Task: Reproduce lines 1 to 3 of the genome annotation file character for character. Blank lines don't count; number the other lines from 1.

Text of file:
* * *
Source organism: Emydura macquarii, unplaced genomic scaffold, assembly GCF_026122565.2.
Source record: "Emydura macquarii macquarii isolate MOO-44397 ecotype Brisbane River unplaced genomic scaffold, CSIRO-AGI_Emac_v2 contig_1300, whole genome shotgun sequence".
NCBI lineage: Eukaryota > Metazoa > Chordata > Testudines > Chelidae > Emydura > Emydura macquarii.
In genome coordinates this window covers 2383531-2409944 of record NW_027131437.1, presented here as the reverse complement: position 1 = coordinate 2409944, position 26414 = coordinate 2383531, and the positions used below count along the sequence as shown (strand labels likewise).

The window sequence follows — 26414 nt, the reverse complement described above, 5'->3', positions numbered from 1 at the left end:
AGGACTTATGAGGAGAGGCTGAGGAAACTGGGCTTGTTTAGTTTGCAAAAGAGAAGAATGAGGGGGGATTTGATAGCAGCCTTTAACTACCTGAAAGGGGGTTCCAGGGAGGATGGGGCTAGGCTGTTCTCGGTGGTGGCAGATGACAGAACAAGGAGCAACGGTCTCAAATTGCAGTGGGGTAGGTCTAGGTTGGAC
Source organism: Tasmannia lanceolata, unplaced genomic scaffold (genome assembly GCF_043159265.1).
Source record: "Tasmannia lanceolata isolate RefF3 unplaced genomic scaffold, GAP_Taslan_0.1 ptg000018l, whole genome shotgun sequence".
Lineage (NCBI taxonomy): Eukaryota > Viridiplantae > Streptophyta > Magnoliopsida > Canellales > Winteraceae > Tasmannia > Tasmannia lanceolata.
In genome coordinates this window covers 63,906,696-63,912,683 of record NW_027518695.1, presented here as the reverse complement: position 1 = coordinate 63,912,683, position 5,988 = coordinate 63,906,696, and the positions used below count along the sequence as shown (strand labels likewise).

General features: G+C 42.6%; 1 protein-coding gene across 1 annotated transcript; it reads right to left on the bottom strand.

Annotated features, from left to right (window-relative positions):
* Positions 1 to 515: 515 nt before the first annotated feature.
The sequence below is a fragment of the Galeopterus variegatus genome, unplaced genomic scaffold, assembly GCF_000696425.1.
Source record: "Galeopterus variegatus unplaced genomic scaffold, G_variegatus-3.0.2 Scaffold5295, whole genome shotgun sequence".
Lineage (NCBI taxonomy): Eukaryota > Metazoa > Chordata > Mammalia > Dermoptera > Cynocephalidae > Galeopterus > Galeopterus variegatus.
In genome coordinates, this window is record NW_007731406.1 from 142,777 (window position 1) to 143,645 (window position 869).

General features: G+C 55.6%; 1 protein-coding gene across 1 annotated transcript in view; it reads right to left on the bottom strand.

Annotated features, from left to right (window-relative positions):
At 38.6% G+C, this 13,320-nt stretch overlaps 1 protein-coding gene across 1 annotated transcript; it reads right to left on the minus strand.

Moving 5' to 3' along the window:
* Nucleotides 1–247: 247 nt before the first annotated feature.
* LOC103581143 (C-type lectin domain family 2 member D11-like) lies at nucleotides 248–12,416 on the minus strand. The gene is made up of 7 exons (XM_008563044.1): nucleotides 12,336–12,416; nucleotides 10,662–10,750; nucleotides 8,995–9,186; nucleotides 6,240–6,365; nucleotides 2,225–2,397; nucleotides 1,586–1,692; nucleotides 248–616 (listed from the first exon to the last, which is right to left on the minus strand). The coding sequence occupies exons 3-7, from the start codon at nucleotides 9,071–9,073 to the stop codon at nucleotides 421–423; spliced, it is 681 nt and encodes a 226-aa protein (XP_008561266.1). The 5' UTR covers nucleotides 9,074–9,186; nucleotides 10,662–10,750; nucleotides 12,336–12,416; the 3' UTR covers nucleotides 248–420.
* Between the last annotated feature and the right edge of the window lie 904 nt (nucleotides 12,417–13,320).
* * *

Source organism: Emydura macquarii, unplaced genomic scaffold, assembly GCF_026122565.2.
Source record: "Emydura macquarii macquarii isolate MOO-44397 ecotype Brisbane River unplaced genomic scaffold, CSIRO-AGI_Emac_v2 contig_1300, whole genome shotgun sequence".
NCBI lineage: Eukaryota > Metazoa > Chordata > Testudines > Chelidae > Emydura > Emydura macquarii.